How and Why My Mother Was a Singer

from Before and After Letting Go, A Poememoir


I listened to my mother sing. We did

not sing together. She heard me singing

but I never felt she was listening.


Patsy Cline, Theresa Brewer, Connie

Stevens, Molly Bee, sometimes Lena Horn,

seldom Mary Martin—she liked the South

Pacific songs but they felt wrong for her;

not enough sultry longing, too much pep.

I think the women she aspired to

all smoked and drank before they sang

not drunk

but if they’d had a drink they sounded best.


Mom sang in the corner of the kitchen.

Washing dishes or not, this was her place.

Her hips pressed into angled countertops

a vibrato that would vibrate cupboards.

As a singer, now I know she sang there

for reflected light, for the acoustics—

as I grew and learned I knew it was more;

a pane on either side, triangular

formica sill between, one window faced

the porch the other driveway and the street:

her stage, the neighborhood’s proscenium,

for her, a window on the world outside.


She hummed and softly sang in many spots

around the house, the patio, the yard—

but only at that corner kitchen sink

would she let go and sing out in full voice.

No one ever said a word about it,

though we kids heard her up and down the block.

I still recall Sweet Dreams (of You).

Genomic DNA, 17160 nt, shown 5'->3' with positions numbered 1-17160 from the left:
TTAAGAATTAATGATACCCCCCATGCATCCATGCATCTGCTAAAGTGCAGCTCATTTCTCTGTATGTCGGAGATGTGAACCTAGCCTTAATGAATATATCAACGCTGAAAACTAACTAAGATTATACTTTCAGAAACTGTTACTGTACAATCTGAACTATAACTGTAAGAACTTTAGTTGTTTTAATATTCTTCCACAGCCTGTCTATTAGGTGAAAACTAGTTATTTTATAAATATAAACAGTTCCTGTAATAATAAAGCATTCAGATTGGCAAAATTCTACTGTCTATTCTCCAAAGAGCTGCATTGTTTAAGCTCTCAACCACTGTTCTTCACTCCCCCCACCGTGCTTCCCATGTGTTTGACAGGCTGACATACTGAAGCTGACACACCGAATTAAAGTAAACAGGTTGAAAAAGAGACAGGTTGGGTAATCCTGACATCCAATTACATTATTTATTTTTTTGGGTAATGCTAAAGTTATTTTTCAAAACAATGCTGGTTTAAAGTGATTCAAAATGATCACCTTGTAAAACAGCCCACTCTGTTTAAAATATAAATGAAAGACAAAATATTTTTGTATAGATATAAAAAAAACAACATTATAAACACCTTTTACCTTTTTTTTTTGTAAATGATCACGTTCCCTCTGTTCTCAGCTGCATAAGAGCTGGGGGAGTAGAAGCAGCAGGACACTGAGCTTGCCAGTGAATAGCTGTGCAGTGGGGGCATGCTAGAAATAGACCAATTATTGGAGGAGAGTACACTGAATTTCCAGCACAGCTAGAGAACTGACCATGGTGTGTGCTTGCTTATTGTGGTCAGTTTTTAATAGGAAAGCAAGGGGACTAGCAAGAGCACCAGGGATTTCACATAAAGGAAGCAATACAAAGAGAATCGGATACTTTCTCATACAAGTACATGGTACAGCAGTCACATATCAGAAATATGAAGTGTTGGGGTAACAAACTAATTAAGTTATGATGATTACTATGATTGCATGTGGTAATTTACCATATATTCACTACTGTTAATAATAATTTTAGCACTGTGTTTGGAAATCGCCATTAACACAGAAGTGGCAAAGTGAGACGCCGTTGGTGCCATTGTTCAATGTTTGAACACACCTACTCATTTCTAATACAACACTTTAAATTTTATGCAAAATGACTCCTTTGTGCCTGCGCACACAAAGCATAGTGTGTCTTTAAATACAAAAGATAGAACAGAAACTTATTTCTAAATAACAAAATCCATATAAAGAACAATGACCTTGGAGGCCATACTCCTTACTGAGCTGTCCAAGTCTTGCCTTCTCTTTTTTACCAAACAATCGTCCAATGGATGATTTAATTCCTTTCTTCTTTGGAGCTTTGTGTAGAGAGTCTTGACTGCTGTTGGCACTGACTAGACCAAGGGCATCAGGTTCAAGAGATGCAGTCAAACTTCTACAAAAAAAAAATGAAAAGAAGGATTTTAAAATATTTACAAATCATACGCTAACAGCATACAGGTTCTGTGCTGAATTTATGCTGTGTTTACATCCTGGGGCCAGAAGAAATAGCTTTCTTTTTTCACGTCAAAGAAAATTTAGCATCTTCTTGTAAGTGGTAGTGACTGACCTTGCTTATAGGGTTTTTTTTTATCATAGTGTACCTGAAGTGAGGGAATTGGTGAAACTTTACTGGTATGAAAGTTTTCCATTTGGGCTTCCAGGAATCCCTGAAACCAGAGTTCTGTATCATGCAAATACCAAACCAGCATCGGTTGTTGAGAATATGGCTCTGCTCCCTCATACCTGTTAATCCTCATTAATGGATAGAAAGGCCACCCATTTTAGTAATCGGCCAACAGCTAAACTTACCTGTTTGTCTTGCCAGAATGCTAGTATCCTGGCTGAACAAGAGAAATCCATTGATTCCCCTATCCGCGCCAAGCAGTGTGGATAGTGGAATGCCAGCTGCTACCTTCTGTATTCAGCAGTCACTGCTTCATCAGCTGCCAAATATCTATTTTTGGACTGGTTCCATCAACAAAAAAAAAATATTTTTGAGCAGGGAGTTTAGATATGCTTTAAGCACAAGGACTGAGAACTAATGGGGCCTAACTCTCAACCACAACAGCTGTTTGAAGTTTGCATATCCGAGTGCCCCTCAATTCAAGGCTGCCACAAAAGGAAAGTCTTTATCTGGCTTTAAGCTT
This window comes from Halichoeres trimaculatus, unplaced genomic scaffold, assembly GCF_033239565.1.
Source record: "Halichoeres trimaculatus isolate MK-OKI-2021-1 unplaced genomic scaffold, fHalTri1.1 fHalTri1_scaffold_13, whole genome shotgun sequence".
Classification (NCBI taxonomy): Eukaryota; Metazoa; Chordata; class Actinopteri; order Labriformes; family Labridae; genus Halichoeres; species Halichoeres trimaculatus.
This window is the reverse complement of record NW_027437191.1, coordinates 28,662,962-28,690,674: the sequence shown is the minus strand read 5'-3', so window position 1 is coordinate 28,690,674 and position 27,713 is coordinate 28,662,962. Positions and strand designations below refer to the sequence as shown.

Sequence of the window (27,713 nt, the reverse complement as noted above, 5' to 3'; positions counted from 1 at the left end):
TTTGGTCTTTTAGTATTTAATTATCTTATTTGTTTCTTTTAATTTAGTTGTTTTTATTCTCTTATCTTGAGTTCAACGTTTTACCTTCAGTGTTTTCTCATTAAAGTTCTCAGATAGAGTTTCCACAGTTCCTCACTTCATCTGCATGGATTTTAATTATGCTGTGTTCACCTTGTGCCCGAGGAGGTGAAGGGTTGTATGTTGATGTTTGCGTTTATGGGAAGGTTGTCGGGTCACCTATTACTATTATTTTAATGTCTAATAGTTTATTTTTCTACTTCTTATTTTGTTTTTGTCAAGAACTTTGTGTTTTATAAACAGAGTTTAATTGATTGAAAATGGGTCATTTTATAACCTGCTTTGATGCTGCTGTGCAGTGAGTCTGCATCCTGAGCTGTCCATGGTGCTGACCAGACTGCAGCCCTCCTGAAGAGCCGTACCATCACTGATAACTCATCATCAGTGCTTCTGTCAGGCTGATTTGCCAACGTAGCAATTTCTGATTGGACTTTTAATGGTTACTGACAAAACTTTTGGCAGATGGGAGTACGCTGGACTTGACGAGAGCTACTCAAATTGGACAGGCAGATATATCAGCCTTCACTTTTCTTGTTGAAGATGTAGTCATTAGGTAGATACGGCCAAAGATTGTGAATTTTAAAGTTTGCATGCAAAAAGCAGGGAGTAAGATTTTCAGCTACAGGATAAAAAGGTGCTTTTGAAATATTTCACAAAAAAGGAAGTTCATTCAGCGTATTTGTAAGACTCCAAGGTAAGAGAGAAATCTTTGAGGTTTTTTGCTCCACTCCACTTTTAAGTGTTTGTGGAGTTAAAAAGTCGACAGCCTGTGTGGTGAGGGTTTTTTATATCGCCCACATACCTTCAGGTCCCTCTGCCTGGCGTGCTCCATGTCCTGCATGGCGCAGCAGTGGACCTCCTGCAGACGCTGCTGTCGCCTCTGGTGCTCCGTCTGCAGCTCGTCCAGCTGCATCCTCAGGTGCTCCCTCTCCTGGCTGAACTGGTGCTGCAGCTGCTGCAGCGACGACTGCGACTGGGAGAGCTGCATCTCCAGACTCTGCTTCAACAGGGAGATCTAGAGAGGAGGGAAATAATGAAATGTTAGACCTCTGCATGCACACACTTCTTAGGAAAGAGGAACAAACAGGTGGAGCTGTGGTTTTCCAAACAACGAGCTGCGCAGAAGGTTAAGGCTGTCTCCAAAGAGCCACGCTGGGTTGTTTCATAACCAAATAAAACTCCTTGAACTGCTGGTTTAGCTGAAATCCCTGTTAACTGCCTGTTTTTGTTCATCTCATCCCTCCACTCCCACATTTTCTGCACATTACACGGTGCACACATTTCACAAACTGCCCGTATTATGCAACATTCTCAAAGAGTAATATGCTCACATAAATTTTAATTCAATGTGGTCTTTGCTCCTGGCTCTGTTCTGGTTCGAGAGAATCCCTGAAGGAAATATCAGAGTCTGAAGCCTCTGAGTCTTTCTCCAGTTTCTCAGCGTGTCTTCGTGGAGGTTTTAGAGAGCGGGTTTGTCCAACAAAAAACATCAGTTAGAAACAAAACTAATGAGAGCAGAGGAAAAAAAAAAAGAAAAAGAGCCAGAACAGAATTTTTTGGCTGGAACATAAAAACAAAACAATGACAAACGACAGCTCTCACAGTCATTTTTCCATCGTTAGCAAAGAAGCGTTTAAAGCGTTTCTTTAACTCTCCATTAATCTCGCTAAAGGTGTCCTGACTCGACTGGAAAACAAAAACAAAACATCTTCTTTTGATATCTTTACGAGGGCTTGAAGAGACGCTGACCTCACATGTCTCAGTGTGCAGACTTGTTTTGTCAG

But I remember Judy Garland first

because of Somewhere Over the Rooney

Moony Clang, Clang, Clang of the Have Yourself

a Merry Little Easter Parade.



with my mom, watching Judy in movies

where her characters would smoke and fret

and try to strut in tight sequined dresses

hips, legs, breasts in tight constraint

I began to notice

sad lines on her face and the way her eyes

did not match her mouth when she smiled

and came to know

she was like my mom in more ways than voice.


Marilyn’s voice was nothing like my mom’s

contralto, but I saw my mom in her

as well—red pout of mouth, the need

to please, yet so embarrassed when she pleased

herself—Oh, it’s nothing! Just something

I like. Silly me!  Only later did I see

when shown to me by women in my life

those black-n-white TV mother/women

only lived in relationship to men.


Much later,

in assisted housing she lived only

for herself—

still scheming toward the few men left alive

but fun, for her amusement only, echoes

of what had once consumed her life.

The happiness I felt for her was healing

to us both, I hope, before the end.


Now I sing as if my mother hears me

and hear her in my daughter’s lovely voice

in records of singers she admired

in women who are not as silent now

as their mothers were, and in all of us

who sing in the kitchens, living rooms, and yards

in bedrooms

and in the streets of this American

sweet blue dream.